A friend told me a story about a Ghanaian man he knew who, apparently through 'no fault of his own', had ended up in a British prison. He paused. I waited. He had just returned from visiting his friend in prison and the accumulated fatigue from the journey, plus the disturbing experience of seeing the man in confinement, was beginning to tell on him. He sat down. He began to tell the story again, this time more wistfully. OK, so perhaps his friend was culpable to some degree. He was a young Ghanaian man who had ostensibly come to England to study but he had managed to overstay his visa. He had also managed not to study--or rather, he had 'studied' but earned neither a diploma nor a degree. In all likelihood he would be deported back to Ghana with a stamp in his passport that would effectively make it impossible for him to return to Britain. I listened to my friend's new version of the story, which was identical to the first version except this time I learned the man's name. Mohammed Mansour Nassirudeen, prisoner number HA1000, would soon be returning to Ghana without his formal education, and with a mark of shame. He would be a convicted criminal.
????????'You know, he wants to be a writer.' I looked across at my friend. 'He's been writing, and he's just got a prize for an essay.' My friend reached down into his smart new briefcase and retrieved a file of papers. He flicked through them and then handed me a five-page essay entitled 'A Day in My Life as a Detainee'. I looked at the creased, dog-eared pieces of paper, then put them to one side, I would read them later. I asked, 'Is he likely to get any kind of last-minute reprieve and be allowed to stay?' My friend rubbed the back of his hand into a tired and lined face. 'No chance', he said. 'He'll be going back to Ghana on a one-way ticket. After all his effort to get here, after everything that he's been through in Britain, they'll just put him on a plane to Ghana and kick him out. As simple as that.'
????????In the evening, after my friend had left, I picked up the crumpled essay and began to read. The structure was conventional enough. It simply traced the contours of Mohammed Mansour Nassirudeen's 'prison day', which began at 4.30 a.m. with Muslim prayers, and ended at 9 p.m. with more prayers. The 'day' that sprawled from pre-dawn to post-dusk was characterized by Mansour's apparently insatiable hunger to attend educational classes in order that he might improve himself, and his dedication to prayer. Mansour's narrative successfully resisted the impulse to explain just why he was serving time in Haslar Detention Centre but, this glaring omission aside, there was an admirably stoic determination to his tale--as told by himself--which was betrayed by only one piece of special pleading.
The morning session of education ceases at 11.30. During the interval I keep myself mentally active as much as possible. My mind is constantly occupied with new ideas which I have organized in my Database. That leaves me little room to think about my problems of being locked up in detention when I have committed no crime during the eight years that I have lived in Great Britain and paid my taxes. Nevertheless, I see my situation not as a problem but as an 'opportunity'. I certainly don't know why I am here. But it has to be for a reason which only God knows. Even prophets like Joseph, Ysusf, have been in jail, and other dignified people like Nelson Mandela. Life is full of paradoxes, I feel physically that I am in detention, though spiritually I am not.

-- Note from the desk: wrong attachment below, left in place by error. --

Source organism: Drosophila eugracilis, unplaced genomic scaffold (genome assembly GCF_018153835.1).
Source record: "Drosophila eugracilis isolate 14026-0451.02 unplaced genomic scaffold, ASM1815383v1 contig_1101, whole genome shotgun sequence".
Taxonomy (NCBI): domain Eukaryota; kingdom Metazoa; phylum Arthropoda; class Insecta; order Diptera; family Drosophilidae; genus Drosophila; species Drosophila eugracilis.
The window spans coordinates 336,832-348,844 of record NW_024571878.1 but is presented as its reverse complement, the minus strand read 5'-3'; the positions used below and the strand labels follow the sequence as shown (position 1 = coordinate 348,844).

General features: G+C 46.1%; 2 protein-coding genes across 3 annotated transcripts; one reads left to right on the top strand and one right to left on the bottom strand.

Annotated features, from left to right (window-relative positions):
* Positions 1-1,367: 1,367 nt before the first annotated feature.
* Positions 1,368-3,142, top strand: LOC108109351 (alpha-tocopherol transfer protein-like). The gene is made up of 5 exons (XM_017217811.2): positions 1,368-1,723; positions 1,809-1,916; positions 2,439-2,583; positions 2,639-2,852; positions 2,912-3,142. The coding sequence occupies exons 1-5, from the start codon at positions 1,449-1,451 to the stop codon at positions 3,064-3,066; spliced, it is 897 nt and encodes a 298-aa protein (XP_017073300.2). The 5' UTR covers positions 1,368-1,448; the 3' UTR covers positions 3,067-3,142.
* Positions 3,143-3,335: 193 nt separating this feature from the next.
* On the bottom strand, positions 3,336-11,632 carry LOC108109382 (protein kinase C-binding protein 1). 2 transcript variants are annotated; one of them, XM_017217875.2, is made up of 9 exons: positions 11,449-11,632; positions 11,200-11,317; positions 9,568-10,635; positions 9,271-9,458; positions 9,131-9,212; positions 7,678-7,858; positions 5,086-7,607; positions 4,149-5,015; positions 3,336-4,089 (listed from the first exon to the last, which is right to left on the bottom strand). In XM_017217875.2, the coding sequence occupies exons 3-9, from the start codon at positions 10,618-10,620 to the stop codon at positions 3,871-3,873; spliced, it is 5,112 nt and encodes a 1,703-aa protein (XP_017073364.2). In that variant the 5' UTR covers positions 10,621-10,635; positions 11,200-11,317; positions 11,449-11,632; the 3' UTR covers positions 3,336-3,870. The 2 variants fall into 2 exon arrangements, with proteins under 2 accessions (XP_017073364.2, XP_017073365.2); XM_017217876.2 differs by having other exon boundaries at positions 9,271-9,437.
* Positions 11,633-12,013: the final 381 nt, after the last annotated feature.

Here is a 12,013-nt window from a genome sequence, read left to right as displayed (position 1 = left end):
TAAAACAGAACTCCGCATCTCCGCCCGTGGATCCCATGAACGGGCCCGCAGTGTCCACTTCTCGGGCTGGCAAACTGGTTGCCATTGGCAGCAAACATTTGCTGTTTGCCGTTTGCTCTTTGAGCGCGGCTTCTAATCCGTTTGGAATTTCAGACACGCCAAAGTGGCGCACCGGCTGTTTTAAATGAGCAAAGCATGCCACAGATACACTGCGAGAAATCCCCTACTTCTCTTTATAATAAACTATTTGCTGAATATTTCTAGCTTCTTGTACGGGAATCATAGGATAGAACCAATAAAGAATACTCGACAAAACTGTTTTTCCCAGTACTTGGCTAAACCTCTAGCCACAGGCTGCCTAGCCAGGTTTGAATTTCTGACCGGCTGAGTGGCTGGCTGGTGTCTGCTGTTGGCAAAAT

????????Six weeks later Mohammed Mansour Nassirudeen was escorted on to a British Airways flight to Accra, Ghana, his passport having been suitably stamped so that it would be clear to any immigration officer at any immigration point in the world that this man had been deported from Britain for being an illegal immigrant,
Through the open window of the car the warm night wind strokes my face. We are racing further into the heart of a city. As we do so, the houses begin to multiply on either side of the road, thickening into neighbourhoods that reach back to the low-lying hills. A forest of flickering lights suggests the density and extent of the hidden population. Despite the late hour, traffic streams relentlessly, and noisily, along the black ribbon of the highway. Through the cracked and spidered windshield, I can see that we are following a large truck whose red tail-lights blink with ominous unpredictability. As the truck brakes, we too brake, often with a sudden violence which throws me forward so that my outstretched arm is all that prevents me from careening into the back of the driver's seat. African driving. First, a somnambulant dog and then a disorientated cow wander aimlessly across this main road. They provide us with further obstacles to be screeched around. Mercifully, the driver slows down as we enter the heart of Accra. As we do so, the streets broaden with a majestic moonlit flourish and announce themselves as the streets of a capital city. At all the major intersections there are clusters of vigilant, gun-toting policemen. Young policemen. Boys really. Mansour twists around in the driver's seat. 'Nearly there,' he says with a broad smile. 'You will soon be at your hotel.' He is proud of his country, and he is clearly enjoying the role of trusted driver. I settle back in my seat and let the warm night wind continue to stroke my face.